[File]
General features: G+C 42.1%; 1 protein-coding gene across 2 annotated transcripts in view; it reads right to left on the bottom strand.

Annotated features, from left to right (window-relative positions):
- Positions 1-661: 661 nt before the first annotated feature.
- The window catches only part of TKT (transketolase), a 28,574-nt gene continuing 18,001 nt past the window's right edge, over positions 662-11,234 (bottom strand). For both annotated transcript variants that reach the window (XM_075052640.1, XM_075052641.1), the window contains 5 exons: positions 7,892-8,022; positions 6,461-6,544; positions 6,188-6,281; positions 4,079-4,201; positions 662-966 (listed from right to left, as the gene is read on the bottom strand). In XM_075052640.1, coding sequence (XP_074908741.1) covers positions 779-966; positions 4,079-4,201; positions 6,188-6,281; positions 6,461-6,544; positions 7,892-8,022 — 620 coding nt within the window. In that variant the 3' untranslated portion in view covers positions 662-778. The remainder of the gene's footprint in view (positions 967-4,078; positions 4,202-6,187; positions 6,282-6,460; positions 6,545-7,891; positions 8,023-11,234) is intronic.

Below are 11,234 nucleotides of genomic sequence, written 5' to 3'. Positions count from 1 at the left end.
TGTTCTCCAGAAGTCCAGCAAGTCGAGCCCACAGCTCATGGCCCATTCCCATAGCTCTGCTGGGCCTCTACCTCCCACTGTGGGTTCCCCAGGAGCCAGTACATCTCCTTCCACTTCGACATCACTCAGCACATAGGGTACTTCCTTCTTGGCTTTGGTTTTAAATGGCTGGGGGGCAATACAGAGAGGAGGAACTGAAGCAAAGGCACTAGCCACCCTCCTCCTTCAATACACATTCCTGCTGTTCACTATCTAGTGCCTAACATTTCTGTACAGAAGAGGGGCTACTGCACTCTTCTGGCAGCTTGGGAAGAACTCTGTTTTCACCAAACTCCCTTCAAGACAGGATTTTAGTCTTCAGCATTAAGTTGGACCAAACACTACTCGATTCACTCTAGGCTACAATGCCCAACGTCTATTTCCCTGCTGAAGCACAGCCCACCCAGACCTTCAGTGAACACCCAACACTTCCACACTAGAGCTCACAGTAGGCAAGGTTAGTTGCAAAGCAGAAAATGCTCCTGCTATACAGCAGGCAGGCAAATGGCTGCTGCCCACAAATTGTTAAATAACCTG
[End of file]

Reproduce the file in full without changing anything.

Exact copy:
General features: G+C 42.1%; 1 protein-coding gene across 2 annotated transcripts in view; it reads right to left on the bottom strand.

Annotated features, from left to right (window-relative positions):
- Positions 1-661: 661 nt before the first annotated feature.
- The window catches only part of TKT (transketolase), a 28,574-nt gene continuing 18,001 nt past the window's right edge, over positions 662-11,234 (bottom strand). For both annotated transcript variants that reach the window (XM_075052640.1, XM_075052641.1), the window contains 5 exons: positions 7,892-8,022; positions 6,461-6,544; positions 6,188-6,281; positions 4,079-4,201; positions 662-966 (listed from right to left, as the gene is read on the bottom strand). In XM_075052640.1, coding sequence (XP_074908741.1) covers positions 779-966; positions 4,079-4,201; positions 6,188-6,281; positions 6,461-6,544; positions 7,892-8,022 — 620 coding nt within the window. In that variant the 3' untranslated portion in view covers positions 662-778. The remainder of the gene's footprint in view (positions 967-4,078; positions 4,202-6,187; positions 6,282-6,460; positions 6,545-7,891; positions 8,023-11,234) is intronic.

Below are 11,234 nucleotides of genomic sequence, written 5' to 3'. Positions count from 1 at the left end.
TGTTCTCCAGAAGTCCAGCAAGTCGAGCCCACAGCTCATGGCCCATTCCCATAGCTCTGCTGGGCCTCTACCTCCCACTGTGGGTTCCCCAGGAGCCAGTACATCTCCTTCCACTTCGACATCACTCAGCACATAGGGTACTTCCTTCTTGGCTTTGGTTTTAAATGGCTGGGGGGCAATACAGAGAGGAGGAACTGAAGCAAAGGCACTAGCCACCCTCCTCCTTCAATACACATTCCTGCTGTTCACTATCTAGTGCCTAACATTTCTGTACAGAAGAGGGGCTACTGCACTCTTCTGGCAGCTTGGGAAGAACTCTGTTTTCACCAAACTCCCTTCAAGACAGGATTTTAGTCTTCAGCATTAAGTTGGACCAAACACTACTCGATTCACTCTAGGCTACAATGCCCAACGTCTATTTCCCTGCTGAAGCACAGCCCACCCAGACCTTCAGTGAACACCCAACACTTCCACACTAGAGCTCACAGTAGGCAAGGTTAGTTGCAAAGCAGAAAATGCTCCTGCTATACAGCAGGCAGGCAAATGGCTGCTGCCCACAAATTGTTAAATAACCTG